YEARS of campaigning by students and the community in Hopetoun has started to pay off.
The state government government is committing $1.059 million to Hopetoun P-12 college so it can plan for upgrades to the school.
Principal Graeme Holmes, formerly of Horsham College, said the school had been pressing to upgrade its science and food technology rooms for the past two years. State politicians have also pressed the school's case.
"For the rest of this term, we have to work out the education rationale around how we want to work and teach with our students," he said.
"Next year we will employ architects and they will work with us around which areas of the school need to be improved. We anticipate the science and food technology rooms will be part of the upgrade, but it might also mean changing the corridor structure."
Mr Holmes said 82 students had enrolled at the school in 2020, with fewer expected to next year. He the timing of the funding announcement was important as the coronavirus pandemic continued.
"For us, it's an acknowledgement by the government of the huge amount of work the school council and students have done to upgrade the facilities and grounds," he said.
"The funding has come at exactly the right time: it's a morale booster for the school and the community, and it will bring resources and people into town to build in the next 12 to 18 months.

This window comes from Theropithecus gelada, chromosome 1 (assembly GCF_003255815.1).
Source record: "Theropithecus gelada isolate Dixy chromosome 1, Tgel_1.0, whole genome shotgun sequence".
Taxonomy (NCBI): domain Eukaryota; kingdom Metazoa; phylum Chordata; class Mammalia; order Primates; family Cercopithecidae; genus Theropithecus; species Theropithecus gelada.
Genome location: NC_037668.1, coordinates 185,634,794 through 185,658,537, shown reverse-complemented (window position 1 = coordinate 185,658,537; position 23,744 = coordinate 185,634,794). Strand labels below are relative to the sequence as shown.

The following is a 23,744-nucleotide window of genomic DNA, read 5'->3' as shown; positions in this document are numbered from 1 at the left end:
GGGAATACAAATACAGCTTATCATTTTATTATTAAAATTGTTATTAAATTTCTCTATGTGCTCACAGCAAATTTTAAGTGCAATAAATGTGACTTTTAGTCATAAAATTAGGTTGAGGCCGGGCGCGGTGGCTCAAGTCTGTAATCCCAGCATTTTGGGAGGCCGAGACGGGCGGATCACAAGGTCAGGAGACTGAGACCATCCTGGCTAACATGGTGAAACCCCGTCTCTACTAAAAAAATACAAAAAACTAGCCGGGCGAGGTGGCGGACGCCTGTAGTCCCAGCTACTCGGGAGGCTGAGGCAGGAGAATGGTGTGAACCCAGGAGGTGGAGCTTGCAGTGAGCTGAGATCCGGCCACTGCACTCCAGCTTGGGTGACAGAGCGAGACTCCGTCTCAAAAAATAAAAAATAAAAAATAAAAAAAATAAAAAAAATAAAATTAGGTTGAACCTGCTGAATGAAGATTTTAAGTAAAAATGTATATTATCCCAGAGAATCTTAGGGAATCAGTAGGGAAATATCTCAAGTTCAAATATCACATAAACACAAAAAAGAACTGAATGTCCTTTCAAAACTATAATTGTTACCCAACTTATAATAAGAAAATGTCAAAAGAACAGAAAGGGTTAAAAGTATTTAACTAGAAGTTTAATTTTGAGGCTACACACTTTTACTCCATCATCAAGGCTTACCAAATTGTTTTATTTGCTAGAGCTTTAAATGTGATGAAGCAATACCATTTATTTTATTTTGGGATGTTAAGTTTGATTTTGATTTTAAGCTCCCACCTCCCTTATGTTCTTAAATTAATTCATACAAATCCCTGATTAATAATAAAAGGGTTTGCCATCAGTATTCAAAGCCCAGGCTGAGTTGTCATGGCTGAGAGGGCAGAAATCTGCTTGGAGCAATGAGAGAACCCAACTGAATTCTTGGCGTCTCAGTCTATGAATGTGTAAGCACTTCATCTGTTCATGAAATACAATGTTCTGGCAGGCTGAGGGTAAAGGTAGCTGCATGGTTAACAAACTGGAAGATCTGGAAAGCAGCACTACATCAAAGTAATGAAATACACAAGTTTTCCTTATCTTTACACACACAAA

"The kids have come back from remote learning extremely well, and they are happy to be back and so are the staff."
"The pandemic hasn't made a difference (to what the school wants to see upgraded), it has really just reinforced that we need to have the right technology, and that our spaces are laid out well to use technology. One of the issues we had during remote learning was that our bandwidth was too small."
Government Member for Northern Victoria Mark Gepp visited the school on Tuesday to announce the funding. He said Hopetoun P-12 was one of one of 33 schools given the green light to start planning for upgrades and new builds in the latest round of the Infrastructure Planning and Acceleration Fund.
"Developing detailed designs now will mean these projects will be shovel-ready once capital funding is allocated in a future State Budget," he said in a statement.
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